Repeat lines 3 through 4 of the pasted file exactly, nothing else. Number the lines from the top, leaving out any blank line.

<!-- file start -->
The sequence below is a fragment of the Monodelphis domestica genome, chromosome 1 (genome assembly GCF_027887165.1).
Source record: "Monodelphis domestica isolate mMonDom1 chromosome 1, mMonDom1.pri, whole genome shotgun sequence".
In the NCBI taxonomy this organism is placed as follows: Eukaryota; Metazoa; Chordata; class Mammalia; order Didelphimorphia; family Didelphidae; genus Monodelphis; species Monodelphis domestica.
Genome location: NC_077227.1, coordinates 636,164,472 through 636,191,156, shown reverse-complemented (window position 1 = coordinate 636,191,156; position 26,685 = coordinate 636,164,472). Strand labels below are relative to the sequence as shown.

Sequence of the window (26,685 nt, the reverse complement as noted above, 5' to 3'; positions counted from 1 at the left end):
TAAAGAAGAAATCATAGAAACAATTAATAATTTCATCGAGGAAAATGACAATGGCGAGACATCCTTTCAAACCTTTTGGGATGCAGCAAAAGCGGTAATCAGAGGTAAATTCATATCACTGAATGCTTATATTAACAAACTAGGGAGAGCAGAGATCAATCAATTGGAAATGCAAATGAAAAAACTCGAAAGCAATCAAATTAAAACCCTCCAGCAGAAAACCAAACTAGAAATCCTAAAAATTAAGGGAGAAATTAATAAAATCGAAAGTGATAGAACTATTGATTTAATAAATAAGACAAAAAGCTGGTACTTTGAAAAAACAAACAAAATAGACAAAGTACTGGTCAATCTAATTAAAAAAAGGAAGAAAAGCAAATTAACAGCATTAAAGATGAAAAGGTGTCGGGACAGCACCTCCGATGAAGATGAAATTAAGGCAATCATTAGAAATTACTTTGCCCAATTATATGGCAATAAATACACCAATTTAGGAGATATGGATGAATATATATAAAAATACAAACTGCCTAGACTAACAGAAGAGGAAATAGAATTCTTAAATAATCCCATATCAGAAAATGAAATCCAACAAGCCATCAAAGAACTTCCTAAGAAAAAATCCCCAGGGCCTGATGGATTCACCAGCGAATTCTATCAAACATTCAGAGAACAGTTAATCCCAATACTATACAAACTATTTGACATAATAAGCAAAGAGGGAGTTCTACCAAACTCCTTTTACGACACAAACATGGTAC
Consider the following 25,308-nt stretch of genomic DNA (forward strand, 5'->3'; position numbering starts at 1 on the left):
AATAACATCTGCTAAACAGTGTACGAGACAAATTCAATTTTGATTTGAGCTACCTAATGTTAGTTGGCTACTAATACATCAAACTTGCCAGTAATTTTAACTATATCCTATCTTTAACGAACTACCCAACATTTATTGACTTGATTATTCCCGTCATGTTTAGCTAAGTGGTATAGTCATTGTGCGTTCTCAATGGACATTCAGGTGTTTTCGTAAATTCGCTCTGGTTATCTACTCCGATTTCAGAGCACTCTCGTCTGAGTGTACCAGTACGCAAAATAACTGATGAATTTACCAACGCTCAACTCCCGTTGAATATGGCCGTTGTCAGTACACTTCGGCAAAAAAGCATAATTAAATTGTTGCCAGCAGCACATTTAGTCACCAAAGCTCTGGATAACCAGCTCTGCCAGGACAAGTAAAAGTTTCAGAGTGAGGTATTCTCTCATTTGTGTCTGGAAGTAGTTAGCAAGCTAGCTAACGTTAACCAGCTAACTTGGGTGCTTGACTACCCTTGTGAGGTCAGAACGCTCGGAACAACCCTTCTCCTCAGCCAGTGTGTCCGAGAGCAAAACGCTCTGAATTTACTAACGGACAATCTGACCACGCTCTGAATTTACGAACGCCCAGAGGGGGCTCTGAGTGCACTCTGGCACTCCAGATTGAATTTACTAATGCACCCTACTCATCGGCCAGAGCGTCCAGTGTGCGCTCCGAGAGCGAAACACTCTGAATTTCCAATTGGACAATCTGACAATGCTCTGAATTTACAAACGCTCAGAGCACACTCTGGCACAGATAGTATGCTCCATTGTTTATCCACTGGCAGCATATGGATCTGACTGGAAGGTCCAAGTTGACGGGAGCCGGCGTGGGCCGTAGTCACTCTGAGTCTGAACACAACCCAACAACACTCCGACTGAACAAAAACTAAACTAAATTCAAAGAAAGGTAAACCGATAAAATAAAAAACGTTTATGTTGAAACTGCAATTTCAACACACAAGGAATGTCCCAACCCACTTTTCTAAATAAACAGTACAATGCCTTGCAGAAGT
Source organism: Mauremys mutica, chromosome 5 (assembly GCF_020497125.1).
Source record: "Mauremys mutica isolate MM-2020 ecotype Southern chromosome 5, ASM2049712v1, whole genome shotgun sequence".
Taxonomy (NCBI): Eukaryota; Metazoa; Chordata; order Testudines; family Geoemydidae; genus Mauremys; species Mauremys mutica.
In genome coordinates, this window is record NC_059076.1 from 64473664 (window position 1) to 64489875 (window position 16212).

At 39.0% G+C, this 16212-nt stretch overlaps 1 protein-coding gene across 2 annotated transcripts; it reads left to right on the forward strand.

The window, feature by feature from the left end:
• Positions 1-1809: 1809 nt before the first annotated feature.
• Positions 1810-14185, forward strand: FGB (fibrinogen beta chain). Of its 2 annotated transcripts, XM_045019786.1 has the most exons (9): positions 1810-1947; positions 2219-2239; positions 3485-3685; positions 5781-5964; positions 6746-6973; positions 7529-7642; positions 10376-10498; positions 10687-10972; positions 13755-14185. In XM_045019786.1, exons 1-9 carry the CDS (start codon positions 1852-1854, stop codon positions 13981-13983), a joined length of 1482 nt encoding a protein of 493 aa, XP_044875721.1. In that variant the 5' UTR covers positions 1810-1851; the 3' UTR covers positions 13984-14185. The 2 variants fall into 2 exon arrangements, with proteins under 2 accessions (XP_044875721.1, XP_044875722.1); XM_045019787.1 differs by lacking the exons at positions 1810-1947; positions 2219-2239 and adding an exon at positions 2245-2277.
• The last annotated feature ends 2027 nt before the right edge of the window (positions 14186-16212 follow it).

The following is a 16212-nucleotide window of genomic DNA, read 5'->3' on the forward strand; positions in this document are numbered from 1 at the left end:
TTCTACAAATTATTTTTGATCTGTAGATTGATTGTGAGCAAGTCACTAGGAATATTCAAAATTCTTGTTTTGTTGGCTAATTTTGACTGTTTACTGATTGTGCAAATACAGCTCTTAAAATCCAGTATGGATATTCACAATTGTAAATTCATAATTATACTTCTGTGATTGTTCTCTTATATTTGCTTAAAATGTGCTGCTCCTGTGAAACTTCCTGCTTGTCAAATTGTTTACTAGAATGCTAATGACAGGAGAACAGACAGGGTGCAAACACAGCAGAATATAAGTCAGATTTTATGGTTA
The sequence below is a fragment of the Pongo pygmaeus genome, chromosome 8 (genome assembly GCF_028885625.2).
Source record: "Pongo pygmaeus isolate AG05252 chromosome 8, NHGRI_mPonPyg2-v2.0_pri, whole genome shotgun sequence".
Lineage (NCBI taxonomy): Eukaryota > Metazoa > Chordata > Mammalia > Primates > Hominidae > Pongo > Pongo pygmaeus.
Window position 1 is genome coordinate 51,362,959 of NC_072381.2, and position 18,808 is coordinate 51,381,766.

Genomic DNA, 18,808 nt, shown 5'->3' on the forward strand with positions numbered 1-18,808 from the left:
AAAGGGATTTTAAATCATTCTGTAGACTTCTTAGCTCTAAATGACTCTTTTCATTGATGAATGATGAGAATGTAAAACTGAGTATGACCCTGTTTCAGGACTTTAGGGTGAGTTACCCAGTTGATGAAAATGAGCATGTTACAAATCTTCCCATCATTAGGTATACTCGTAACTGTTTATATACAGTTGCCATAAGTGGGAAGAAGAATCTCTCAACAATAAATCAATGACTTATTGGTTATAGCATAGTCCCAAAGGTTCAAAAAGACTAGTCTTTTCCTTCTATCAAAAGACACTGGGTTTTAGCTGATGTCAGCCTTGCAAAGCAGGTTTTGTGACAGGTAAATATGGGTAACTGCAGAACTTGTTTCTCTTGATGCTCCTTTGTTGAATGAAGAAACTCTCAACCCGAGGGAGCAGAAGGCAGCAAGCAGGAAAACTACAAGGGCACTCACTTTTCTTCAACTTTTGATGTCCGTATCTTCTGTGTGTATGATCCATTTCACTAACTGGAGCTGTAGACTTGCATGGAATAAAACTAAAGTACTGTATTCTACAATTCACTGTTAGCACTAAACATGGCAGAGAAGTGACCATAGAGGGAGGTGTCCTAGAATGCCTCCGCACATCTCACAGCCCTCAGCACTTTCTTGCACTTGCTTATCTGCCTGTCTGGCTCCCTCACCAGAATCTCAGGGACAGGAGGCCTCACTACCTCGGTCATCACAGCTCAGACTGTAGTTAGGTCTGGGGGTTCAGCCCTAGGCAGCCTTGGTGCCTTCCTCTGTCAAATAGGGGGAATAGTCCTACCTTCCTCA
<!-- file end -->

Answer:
In the NCBI taxonomy this organism is placed as follows: Eukaryota; Metazoa; Chordata; class Mammalia; order Didelphimorphia; family Didelphidae; genus Monodelphis; species Monodelphis domestica.
Genome location: NC_077227.1, coordinates 636,164,472 through 636,191,156, shown reverse-complemented (window position 1 = coordinate 636,191,156; position 26,685 = coordinate 636,164,472). Strand labels below are relative to the sequence as shown.